Petrini’s article, in the American Journal of Epidemiology’s December 2009 issue is called Estimation of the Contribution of Non-Assisted Reproductive Technology Ovulation Stimulation Fertility Treatments to US Singleton and Multiple Births. The lead author is Laura A. Schieve and is also co-authored by Owen Devine, Coleen A. Boyle and Lee Warner all of the Centers for Disease Control and Prevention.
Petrini, a Brookfield resident who joined the hospital in July, was formerly the director of the Perinatal Data Center in the Office of the Medical Director at the National March of Dimes Defects Foundation in New York and is Associate Clinical Professor in Obstetrics & Gynecology and Women’s Health at Albert Einstein College of Medicine in the Bronx.
Fertility Research Study Affects the Delivery of Quality Patient Care
Shohreh Shahabi, MD, chair of Obstetrics and Gynecology at Danbury Hospital, called Petrini's research "a very important contribution." "It is an outstanding piece of research in collaboration with the CDC which makes it all the more prestigious," Shahabi added. "This research will provide the fuel to show that it’s even more important than ever to monitor non-ART procedures."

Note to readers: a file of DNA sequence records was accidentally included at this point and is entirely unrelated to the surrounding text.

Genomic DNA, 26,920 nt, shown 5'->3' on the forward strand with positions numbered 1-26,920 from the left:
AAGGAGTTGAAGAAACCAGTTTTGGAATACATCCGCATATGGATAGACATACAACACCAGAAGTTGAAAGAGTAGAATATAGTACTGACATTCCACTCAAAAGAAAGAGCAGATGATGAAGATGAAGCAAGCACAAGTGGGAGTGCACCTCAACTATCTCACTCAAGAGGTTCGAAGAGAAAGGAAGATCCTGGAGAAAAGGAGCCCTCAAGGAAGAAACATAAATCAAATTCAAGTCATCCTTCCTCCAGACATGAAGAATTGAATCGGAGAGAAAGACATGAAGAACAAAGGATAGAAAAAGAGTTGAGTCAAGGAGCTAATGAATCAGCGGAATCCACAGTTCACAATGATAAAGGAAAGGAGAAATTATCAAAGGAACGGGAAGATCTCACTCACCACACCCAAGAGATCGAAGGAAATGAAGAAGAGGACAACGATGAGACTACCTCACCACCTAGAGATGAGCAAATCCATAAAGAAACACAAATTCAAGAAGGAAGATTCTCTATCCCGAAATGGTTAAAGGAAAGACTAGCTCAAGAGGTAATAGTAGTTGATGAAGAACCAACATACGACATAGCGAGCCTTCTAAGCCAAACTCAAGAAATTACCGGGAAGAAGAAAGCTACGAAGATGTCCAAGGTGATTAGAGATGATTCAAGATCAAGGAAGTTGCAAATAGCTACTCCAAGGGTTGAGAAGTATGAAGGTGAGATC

Petrini has co-authored several peer-reviewed publications and conducts presentations at national professional conferences. She was the 2002 recipient of the National Maternal and Child Health Epidemiology Young Professional Achievement Award. Because there is no national registry or oversight of non-ART treatments or births, Petrini and her colleagues used "modeling" estimation based on studies to come up with their conclusions in the year-long study.
About Danbury Hospital
Danbury Hospital is a 371-bed regional medical center and university teaching hospital associated with the University of Vermont College of Medicine, the Yale University School of Medicine, the Connecticut School of Medicine and Columbia University Medical Center. The hospital provides centers of excellence in cardiovascular services, cancer, weight loss surgery, orthopedics, digestive disorders, radiology and diagnostic imaging. It also offers specialized programs for sleep disorders and asthma management. Medical staff members are board-certified in their specialties, and most serve on the faculty of the nation’s finest medical centers offering a higher level of experience.
Danbury Hospital Women's and Children's Services is committed to the unique health needs of women and children. With a program nationally ranked in the Top 5% for excellence in Women's Health, Danbury Hospital is one of two hospitals in the state with a Level IIIb Neonatal Intensive Care Unit (NICU) that include highly-skilled nursing staff, neonatologists and the most technologically advanced equipment that offers a higher level of special care and treatment to newborns and reassurance to the women and their families of our region.